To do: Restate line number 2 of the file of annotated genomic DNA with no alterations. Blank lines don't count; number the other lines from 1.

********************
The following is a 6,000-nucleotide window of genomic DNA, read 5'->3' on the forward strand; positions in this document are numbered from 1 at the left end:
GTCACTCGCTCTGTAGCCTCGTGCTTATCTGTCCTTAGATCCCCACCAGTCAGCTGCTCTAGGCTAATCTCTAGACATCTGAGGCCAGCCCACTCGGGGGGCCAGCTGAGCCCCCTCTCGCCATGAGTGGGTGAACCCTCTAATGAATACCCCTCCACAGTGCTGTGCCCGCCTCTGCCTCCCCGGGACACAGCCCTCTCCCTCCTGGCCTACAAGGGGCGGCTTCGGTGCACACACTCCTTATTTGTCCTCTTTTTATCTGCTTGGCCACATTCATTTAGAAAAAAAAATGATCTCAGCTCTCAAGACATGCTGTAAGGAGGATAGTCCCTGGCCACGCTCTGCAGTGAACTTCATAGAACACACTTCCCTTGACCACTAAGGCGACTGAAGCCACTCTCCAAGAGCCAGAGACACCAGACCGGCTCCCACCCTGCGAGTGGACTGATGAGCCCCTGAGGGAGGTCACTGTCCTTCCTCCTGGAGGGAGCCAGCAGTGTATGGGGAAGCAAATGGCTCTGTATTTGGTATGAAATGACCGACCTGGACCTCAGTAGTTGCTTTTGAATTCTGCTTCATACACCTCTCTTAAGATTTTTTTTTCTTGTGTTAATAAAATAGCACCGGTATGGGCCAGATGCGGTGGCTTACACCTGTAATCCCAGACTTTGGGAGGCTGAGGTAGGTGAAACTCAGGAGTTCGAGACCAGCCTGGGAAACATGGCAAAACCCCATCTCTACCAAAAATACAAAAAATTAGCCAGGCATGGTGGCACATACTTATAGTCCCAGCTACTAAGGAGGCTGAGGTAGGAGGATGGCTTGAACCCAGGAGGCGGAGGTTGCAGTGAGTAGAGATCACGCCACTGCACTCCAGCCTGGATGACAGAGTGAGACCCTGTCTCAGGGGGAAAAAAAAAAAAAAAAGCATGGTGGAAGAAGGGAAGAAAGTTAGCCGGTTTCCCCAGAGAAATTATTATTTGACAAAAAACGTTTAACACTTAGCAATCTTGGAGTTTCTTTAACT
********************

GTCACTCGCTCTGTAGCCTCGTGCTTATCTGTCCTTAGATCCCCACCAGTCAGCTGCTCTAGGCTAATCTCTAGACATCTGAGGCCAGCCCACTCGGGGGGCCAGCTGAGCCCCCTCTCGCCATGAGTGGGTGAACCCTCTAATGAATACCCCTCCACAGTGCTGTGCCCGCCTCTGCCTCCCCGGGACACAGCCCTCTCCCTCCTGGCCTACAAGGGGCGGCTTCGGTGCACACACTCCTTATTTGTCCTCTTTTTATCTGCTTGGCCACATTCATTTAGAAAAAAAAATGATCTCAGCTCTCAAGACATGCTGTAAGGAGGATAGTCCCTGGCCACGCTCTGCAGTGAACTTCATAGAACACACTTCCCTTGACCACTAAGGCGACTGAAGCCACTCTCCAAGAGCCAGAGACACCAGACCGGCTCCCACCCTGCGAGTGGACTGATGAGCCCCTGAGGGAGGTCACTGTCCTTCCTCCTGGAGGGAGCCAGCAGTGTATGGGGAAGCAAATGGCTCTGTATTTGGTATGAAATGACCGACCTGGACCTCAGTAGTTGCTTTTGAATTCTGCTTCATACACCTCTCTTAAGATTTTTTTTTCTTGTGTTAATAAAATAGCACCGGTATGGGCCAGATGCGGTGGCTTACACCTGTAATCCCAGACTTTGGGAGGCTGAGGTAGGTGAAACTCAGGAGTTCGAGACCAGCCTGGGAAACATGGCAAAACCCCATCTCTACCAAAAATACAAAAAATTAGCCAGGCATGGTGGCACATACTTATAGTCCCAGCTACTAAGGAGGCTGAGGTAGGAGGATGGCTTGAACCCAGGAGGCGGAGGTTGCAGTGAGTAGAGATCACGCCACTGCACTCCAGCCTGGATGACAGAGTGAGACCCTGTCTCAGGGGGAAAAAAAAAAAAAAAAGCATGGTGGAAGAAGGGAAGAAAGTTAGCCGGTTTCCCCAGAGAAATTATTATTTGACAAAAAACGTTTAACACTTAGCAATCTTGGAGTTTCTTTAACT